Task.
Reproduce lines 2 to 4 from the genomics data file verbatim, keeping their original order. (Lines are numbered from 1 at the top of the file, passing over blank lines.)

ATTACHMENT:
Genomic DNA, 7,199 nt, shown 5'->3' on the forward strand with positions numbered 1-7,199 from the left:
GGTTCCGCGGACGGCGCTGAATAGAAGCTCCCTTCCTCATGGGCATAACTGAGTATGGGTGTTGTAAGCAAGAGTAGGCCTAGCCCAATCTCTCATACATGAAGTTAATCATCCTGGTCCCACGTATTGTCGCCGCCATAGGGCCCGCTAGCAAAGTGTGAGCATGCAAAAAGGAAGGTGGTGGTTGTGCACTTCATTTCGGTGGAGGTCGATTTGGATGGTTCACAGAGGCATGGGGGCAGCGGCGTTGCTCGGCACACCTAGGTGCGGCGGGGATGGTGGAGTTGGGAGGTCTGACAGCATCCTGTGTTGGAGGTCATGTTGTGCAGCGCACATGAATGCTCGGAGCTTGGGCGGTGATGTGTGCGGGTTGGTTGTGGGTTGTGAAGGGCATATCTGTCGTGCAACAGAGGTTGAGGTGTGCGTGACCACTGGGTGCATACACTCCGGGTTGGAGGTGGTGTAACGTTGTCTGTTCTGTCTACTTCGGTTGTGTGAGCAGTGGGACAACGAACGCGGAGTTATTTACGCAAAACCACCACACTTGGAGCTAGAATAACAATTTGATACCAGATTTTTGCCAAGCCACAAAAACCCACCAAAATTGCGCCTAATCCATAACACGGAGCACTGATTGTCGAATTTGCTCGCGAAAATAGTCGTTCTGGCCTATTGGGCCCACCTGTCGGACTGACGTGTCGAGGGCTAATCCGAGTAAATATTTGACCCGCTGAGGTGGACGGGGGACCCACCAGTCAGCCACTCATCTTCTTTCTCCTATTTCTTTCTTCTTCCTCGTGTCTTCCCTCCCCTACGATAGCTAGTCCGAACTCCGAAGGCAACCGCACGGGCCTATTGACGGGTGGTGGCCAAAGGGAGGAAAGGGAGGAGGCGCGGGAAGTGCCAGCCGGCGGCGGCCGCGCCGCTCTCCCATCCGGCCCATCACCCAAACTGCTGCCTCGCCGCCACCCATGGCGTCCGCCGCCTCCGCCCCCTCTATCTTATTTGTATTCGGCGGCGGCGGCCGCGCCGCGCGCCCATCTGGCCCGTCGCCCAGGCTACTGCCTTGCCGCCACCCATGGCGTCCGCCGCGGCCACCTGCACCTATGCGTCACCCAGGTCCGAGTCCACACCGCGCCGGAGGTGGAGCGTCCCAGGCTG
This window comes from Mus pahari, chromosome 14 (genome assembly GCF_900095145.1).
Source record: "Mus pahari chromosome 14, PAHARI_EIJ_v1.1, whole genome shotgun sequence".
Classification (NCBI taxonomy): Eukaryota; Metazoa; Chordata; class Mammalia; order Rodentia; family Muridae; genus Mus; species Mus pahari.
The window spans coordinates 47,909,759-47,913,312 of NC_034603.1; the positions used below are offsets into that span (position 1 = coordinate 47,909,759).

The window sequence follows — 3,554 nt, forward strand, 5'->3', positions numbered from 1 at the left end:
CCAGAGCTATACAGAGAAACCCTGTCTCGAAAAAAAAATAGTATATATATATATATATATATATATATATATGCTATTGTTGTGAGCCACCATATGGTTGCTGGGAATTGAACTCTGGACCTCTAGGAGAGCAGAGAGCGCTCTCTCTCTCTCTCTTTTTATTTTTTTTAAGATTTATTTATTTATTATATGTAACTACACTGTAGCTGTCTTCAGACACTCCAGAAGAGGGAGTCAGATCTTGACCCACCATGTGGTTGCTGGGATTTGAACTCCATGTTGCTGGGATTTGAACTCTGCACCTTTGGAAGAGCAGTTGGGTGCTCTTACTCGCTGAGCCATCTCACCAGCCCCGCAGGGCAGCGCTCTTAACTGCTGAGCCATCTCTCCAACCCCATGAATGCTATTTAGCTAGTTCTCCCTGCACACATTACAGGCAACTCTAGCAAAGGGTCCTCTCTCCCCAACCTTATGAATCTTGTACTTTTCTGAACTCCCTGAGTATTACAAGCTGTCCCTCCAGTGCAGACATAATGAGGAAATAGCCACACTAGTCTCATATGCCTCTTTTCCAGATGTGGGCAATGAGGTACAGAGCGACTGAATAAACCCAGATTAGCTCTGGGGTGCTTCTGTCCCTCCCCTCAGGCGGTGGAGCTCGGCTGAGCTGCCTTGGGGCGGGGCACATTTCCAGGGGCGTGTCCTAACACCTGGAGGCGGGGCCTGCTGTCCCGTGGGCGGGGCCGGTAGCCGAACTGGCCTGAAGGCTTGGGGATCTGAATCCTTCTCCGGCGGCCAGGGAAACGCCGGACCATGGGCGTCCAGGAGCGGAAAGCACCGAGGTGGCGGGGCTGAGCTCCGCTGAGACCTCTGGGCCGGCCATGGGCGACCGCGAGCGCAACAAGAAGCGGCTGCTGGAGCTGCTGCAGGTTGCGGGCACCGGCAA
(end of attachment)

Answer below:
GGTTCCGCGGACGGCGCTGAATAGAAGCTCCCTTCCTCATGGGCATAACTGAGTATGGGTGTTGTAAGCAAGAGTAGGCCTAGCCCAATCTCTCATACATGAAGTTAATCATCCTGGTCCCACGTATTGTCGCCGCCATAGGGCCCGCTAGCAAAGTGTGAGCATGCAAAAAGGAAGGTGGTGGTTGTGCACTTCATTTCGGTGGAGGTCGATTTGGATGGTTCACAGAGGCATGGGGGCAGCGGCGTTGCTCGGCACACCTAGGTGCGGCGGGGATGGTGGAGTTGGGAGGTCTGACAGCATCCTGTGTTGGAGGTCATGTTGTGCAGCGCACATGAATGCTCGGAGCTTGGGCGGTGATGTGTGCGGGTTGGTTGTGGGTTGTGAAGGGCATATCTGTCGTGCAACAGAGGTTGAGGTGTGCGTGACCACTGGGTGCATACACTCCGGGTTGGAGGTGGTGTAACGTTGTCTGTTCTGTCTACTTCGGTTGTGTGAGCAGTGGGACAACGAACGCGGAGTTATTTACGCAAAACCACCACACTTGGAGCTAGAATAACAATTTGATACCAGATTTTTGCCAAGCCACAAAAACCCACCAAAATTGCGCCTAATCCATAACACGGAGCACTGATTGTCGAATTTGCTCGCGAAAATAGTCGTTCTGGCCTATTGGGCCCACCTGTCGGACTGACGTGTCGAGGGCTAATCCGAGTAAATATTTGACCCGCTGAGGTGGACGGGGGACCCACCAGTCAGCCACTCATCTTCTTTCTCCTATTTCTTTCTTCTTCCTCGTGTCTTCCCTCCCCTACGATAGCTAGTCCGAACTCCGAAGGCAACCGCACGGGCCTATTGACGGGTGGTGGCCAAAGGGAGGAAAGGGAGGAGGCGCGGGAAGTGCCAGCCGGCGGCGGCCGCGCCGCTCTCCCATCCGGCCCATCACCCAAACTGCTGCCTCGCCGCCACCCATGGCGTCCGCCGCCTCCGCCCCCTCTATCTTATTTGTATTCGGCGGCGGCGGCCGCGCCGCGCGCCCATCTGGCCCGTCGCCCAGGCTACTGCCTTGCCGCCACCCATGGCGTCCGCCGCGGCCACCTGCACCTATGCGTCACCCAGGTCCGAGTCCACACCGCGCCGGAGGTGGAGCGTCCCAGGCTG
This window comes from Mus pahari, chromosome 14 (genome assembly GCF_900095145.1).
Source record: "Mus pahari chromosome 14, PAHARI_EIJ_v1.1, whole genome shotgun sequence".